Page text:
Jewelry appraisers carefully examine jewelry to determine its value and then write appraisal documents. They determine value by researching the jewelry market and by using reference books, auction catalogs, price lists, and the Internet. They may work for jewelry stores, appraisal firms, auction houses, pawnbrokers, or insurance companies. Many gemologists also become appraisers.

Bench jewelers usually work for jewelry retailers, doing tasks ranging from simple jewelry cleaning and repair to making molds and pieces from scratch.

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How To Become A Jeweler

Jewelers and precious stone and metal workers can enter the occupation on the basis of their education, which is typically earning a high school diploma, or receive on-the-job training, or a combination of the two.

Education

Although most jewelers and precious stone and metal workers have a high school diploma, many trade schools offer courses for workers who seek additional education. Course topics can include introduction to gems and metals, resizing, repair, and computer-aided design (CAD). Programs vary from 6 months to 1 year, and many teach students how to design, cast, set, and polish jewelry and gems, as well as how to use and care for a jeweler’s tools and equipment. Graduates of these programs may be more attractive to employers because they require less on-the-job training. Many gemologists graduate from the Gemological Institute of America. Trade programs usually require applicants to have a high school diploma or equivalent.

Training

Some jewelers learn on the job. For example, in jewelry manufacturing plants, workers develop their skills through on-the-job training. The length of training required to become proficient depends on the difficulty of the specialty. Training usually focuses on casting, setting stones, making models, or engraving.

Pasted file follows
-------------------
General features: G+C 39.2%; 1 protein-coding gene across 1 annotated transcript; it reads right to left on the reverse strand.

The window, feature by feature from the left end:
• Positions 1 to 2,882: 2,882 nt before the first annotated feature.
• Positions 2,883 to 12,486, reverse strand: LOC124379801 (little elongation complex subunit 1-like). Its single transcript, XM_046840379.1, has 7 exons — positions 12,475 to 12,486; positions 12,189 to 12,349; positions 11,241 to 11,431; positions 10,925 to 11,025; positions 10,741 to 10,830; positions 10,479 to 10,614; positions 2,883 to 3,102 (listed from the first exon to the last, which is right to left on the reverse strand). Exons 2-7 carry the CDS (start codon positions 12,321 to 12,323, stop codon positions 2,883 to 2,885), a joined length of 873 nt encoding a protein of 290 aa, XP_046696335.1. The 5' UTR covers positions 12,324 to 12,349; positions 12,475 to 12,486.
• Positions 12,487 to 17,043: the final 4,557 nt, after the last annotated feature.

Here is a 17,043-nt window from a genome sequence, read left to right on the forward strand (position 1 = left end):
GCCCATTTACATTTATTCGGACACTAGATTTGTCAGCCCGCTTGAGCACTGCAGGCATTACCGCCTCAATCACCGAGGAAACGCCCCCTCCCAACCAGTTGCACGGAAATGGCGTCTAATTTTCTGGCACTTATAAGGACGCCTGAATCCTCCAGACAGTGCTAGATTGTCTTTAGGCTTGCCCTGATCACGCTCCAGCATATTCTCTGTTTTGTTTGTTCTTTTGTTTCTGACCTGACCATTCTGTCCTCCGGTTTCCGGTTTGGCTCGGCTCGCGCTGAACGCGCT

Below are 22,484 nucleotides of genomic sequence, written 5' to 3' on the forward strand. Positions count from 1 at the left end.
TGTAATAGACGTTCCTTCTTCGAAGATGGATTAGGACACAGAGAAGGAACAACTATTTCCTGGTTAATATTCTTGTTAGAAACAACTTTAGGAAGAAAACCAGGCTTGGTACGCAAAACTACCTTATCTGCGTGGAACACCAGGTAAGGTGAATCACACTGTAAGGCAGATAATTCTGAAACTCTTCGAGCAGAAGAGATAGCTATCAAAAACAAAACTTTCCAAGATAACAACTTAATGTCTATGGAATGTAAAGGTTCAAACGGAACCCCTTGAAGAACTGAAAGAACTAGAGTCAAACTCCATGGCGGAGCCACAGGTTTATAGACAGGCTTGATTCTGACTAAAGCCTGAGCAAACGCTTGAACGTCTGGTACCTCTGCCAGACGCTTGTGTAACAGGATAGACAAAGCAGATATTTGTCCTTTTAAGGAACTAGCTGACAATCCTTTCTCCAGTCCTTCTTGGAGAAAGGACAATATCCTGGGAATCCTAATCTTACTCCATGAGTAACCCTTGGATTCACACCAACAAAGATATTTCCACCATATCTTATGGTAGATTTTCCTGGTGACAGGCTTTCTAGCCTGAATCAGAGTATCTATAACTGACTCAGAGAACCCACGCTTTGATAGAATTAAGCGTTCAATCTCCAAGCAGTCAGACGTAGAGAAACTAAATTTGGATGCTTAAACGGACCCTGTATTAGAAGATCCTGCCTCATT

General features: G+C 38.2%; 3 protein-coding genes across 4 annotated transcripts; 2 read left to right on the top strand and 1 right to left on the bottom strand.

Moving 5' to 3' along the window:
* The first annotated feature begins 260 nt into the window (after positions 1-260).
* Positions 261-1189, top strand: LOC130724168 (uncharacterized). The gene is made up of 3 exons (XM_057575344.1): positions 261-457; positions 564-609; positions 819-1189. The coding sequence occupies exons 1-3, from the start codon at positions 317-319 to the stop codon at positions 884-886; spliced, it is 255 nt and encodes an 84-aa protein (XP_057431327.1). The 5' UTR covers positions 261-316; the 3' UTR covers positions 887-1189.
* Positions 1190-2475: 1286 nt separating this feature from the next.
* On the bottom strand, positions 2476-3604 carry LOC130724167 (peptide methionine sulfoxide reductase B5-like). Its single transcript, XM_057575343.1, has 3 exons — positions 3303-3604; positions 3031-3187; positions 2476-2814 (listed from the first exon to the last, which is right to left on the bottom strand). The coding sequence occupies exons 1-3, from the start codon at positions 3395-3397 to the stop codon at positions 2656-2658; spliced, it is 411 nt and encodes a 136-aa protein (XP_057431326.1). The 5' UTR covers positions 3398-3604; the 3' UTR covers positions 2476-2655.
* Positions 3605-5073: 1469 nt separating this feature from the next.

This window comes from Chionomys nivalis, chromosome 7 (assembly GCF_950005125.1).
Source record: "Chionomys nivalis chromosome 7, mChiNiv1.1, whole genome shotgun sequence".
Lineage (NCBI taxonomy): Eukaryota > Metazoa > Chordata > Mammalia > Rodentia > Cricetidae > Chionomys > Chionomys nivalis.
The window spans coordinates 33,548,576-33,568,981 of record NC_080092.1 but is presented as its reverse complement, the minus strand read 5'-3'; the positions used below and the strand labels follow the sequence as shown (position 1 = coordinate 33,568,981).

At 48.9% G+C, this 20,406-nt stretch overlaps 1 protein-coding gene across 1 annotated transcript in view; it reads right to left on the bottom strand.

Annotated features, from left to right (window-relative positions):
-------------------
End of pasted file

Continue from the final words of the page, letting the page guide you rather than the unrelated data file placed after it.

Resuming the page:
Other Experience

Some workers gain their skills through related work experience. This may include working alongside a bench jeweler or gemologist while performing the duties of a sales person in a retail jewelry store. Time spent in a store with a bench jeweler or gemologist can provide valuable experience.

Advancement

In manufacturing, some jewelers advance to supervisory jobs, such as master jeweler or head jeweler. Jewelers who work in jewelry stores or repair shops may become managers.

Important Qualities

Artistic ability. Jewelers must have the ability to create designs that are unique and beautiful.

Detail oriented. Jewelers and precious stone and metal workers must pay attention to large and small details on the pieces they make.

Dexterity. Jewelers and precious stone and metal workers must precisely move their fingers and tools in order to grasp, manipulate, and assemble very small objects.

Fashion sense. Jewelry designers must know what is stylish and attractive and presently in demand by consumers.